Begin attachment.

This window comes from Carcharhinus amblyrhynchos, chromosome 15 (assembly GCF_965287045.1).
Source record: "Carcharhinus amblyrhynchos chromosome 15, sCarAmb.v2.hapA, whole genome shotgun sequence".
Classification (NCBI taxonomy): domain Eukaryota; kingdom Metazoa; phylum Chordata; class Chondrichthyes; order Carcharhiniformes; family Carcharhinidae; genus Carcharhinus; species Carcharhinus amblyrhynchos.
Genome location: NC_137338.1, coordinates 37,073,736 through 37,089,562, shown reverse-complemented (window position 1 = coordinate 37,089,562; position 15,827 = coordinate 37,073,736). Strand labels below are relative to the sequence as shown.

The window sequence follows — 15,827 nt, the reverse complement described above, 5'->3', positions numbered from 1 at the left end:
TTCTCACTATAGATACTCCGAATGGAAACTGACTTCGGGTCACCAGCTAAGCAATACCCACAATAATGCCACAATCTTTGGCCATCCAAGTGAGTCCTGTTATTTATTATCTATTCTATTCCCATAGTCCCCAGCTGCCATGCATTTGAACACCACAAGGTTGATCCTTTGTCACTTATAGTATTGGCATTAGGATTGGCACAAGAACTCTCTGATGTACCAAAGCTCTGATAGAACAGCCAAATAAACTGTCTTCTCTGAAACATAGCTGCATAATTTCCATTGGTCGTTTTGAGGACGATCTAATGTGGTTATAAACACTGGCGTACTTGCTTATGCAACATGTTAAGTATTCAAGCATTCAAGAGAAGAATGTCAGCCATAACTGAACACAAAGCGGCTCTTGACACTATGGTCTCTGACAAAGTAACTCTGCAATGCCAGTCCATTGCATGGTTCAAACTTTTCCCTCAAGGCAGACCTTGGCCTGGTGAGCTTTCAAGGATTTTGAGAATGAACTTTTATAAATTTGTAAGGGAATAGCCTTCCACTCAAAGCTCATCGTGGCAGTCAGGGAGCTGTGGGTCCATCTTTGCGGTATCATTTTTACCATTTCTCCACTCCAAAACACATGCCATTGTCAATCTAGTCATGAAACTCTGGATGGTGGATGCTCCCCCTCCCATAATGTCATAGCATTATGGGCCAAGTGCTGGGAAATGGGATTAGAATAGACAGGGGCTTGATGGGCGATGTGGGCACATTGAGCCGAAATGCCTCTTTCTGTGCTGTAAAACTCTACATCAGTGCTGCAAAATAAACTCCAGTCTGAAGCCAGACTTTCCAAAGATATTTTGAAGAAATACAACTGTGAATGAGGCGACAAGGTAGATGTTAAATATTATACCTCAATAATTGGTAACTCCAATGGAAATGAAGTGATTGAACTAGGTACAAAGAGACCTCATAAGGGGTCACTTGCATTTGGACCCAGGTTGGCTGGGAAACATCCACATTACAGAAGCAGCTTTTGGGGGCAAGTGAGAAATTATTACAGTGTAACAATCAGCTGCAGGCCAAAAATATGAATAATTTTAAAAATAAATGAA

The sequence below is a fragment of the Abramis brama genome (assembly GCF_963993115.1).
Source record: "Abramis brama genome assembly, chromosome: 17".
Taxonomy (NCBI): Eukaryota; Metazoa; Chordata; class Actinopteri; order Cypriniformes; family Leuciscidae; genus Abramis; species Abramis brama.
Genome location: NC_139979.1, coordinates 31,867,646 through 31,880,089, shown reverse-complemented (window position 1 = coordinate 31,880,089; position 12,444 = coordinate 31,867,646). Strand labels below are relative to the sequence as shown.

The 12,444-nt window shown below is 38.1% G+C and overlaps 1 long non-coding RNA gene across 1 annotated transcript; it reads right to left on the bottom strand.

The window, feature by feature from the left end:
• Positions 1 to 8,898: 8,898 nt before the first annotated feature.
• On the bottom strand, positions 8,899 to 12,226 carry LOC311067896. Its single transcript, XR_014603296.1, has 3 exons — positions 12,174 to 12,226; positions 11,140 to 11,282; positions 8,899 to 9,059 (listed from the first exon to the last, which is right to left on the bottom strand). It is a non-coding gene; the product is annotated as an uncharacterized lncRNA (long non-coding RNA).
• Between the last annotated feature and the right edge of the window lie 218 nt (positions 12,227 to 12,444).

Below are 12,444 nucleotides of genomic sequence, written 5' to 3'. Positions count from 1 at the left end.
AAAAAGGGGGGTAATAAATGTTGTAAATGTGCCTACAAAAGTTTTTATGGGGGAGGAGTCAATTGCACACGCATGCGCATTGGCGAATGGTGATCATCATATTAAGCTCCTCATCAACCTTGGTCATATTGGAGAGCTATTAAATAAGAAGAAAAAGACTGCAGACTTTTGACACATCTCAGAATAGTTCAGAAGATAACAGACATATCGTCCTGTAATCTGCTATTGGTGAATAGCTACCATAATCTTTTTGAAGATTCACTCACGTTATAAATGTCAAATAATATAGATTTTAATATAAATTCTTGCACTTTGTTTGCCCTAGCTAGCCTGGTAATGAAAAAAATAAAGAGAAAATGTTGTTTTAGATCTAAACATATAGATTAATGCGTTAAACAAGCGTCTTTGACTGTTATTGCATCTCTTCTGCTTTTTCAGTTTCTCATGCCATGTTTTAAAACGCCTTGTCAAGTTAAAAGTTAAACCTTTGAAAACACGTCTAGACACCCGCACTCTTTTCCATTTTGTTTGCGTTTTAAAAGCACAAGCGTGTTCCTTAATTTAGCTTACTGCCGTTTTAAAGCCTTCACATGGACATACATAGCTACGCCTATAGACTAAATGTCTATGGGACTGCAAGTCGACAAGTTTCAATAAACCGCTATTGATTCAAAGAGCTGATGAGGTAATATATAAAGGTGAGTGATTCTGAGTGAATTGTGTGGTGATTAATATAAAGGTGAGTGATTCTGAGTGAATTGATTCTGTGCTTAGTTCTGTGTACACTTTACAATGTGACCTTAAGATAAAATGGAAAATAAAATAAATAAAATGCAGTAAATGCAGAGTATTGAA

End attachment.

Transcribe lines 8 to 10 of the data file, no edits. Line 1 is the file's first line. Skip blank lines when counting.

Source record: "Abramis brama genome assembly, chromosome: 17".
Taxonomy (NCBI): Eukaryota; Metazoa; Chordata; class Actinopteri; order Cypriniformes; family Leuciscidae; genus Abramis; species Abramis brama.
Genome location: NC_139979.1, coordinates 31,867,646 through 31,880,089, shown reverse-complemented (window position 1 = coordinate 31,880,089; position 12,444 = coordinate 31,867,646). Strand labels below are relative to the sequence as shown.